It took a while for Skyler Siegel to become a vegetarian. So far, the senior at the Abraham Joshua Heschel School has stuck with it for the past five months. Before that, he experimented with it a few times before falling off the wagon, and managed to avoid eating meat for an entire month, a practice known as “Veguary.”
In 2009, along with two of his schoolmates, Siegel launched the website Veguary.org, aiming to get “pledges” from people around the world to eliminate or reduce their meat consumption for just the month of February.
“We don’t preach vegetarianism, we preach awareness,” said Siegel. The second year of Veguary, in 2011, had pledges from over 700 people. Siegel has always been environmentally active, and saw vegetarianism as a way to advance those concerns, since meat processing is a major contributor to pollution. After reading books like “Eating Animals” by Jonathan Safran Foer and “The Omnivore’s Dilemma,” by Michael Pollan, Siegel was convinced that promoting awareness of the meat industry was key.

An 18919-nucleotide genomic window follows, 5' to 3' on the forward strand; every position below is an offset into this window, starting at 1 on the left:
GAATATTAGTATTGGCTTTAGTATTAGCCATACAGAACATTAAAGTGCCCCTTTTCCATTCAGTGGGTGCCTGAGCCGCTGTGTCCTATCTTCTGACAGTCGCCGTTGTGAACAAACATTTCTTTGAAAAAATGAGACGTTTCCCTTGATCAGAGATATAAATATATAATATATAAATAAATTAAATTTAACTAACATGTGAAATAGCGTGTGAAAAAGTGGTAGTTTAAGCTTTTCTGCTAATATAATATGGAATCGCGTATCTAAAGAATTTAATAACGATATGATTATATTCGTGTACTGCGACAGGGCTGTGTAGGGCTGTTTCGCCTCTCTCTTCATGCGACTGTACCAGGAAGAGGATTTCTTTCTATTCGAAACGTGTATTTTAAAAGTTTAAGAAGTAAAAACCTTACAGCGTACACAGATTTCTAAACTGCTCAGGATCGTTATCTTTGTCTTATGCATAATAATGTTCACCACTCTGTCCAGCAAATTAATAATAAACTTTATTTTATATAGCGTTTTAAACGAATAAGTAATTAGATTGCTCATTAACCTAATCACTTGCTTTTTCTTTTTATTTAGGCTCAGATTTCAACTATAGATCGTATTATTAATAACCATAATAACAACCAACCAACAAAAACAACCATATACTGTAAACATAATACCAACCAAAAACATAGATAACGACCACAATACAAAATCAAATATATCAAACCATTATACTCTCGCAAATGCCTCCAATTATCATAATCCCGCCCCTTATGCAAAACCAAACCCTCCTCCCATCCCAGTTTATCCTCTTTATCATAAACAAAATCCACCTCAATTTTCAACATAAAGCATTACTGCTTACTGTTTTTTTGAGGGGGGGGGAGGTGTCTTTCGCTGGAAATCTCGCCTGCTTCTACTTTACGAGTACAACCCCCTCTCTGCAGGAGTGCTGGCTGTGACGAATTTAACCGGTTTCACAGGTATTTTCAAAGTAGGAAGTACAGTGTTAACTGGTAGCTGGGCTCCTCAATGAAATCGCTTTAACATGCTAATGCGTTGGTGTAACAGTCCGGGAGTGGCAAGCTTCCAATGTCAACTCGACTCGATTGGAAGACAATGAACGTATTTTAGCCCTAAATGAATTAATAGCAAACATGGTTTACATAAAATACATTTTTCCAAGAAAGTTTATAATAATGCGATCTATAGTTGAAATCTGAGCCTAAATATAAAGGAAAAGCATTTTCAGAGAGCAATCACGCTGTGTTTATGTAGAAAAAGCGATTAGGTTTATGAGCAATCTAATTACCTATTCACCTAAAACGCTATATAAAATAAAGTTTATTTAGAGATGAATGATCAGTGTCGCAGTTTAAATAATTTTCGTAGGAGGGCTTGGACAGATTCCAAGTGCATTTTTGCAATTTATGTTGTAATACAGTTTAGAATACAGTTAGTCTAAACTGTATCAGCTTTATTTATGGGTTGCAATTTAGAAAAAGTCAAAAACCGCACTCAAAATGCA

He has been active in many Jewish organizations: as a Bronfman Youth Fellow, he spent a summer in Israel; as a Tikvah High School Scholar, he took part in seminars and retreats throughout the year; and with AIPAC he traveled to Washington to meet with policy makers.
Siegel sees the message of Veguary as relevant to the Jewish community at large. “It’s a really pertinent thing in the Jewish world,” he said, “especially with the whole issue of kashrut and ethical slaughtering of animals.” He said several of his friends say they abstain from meat during the week, but indulge on Shabbat, and he recognizes that meat has a very “social component” for many Jews. “We understand, that if 700 people eat less meat, it’s not going to make an economic impact on the meat industry,” said Siegel. “But we think it could eventually make some social impact on the decisions that people make every day.”
Garden inspiration: As a Bronfman Youth Fellow last summer, Siegel spent two days at Kibbutz Lotan, where he was amazed at the sustainable and eco-friendly environment; he hopes one day to expand Veguary to include these ideas. Animal friendly: As part of an internship program with Heschel, Siegel is spending this month interning at the Central Park Zoo, helping plan tours and classes.
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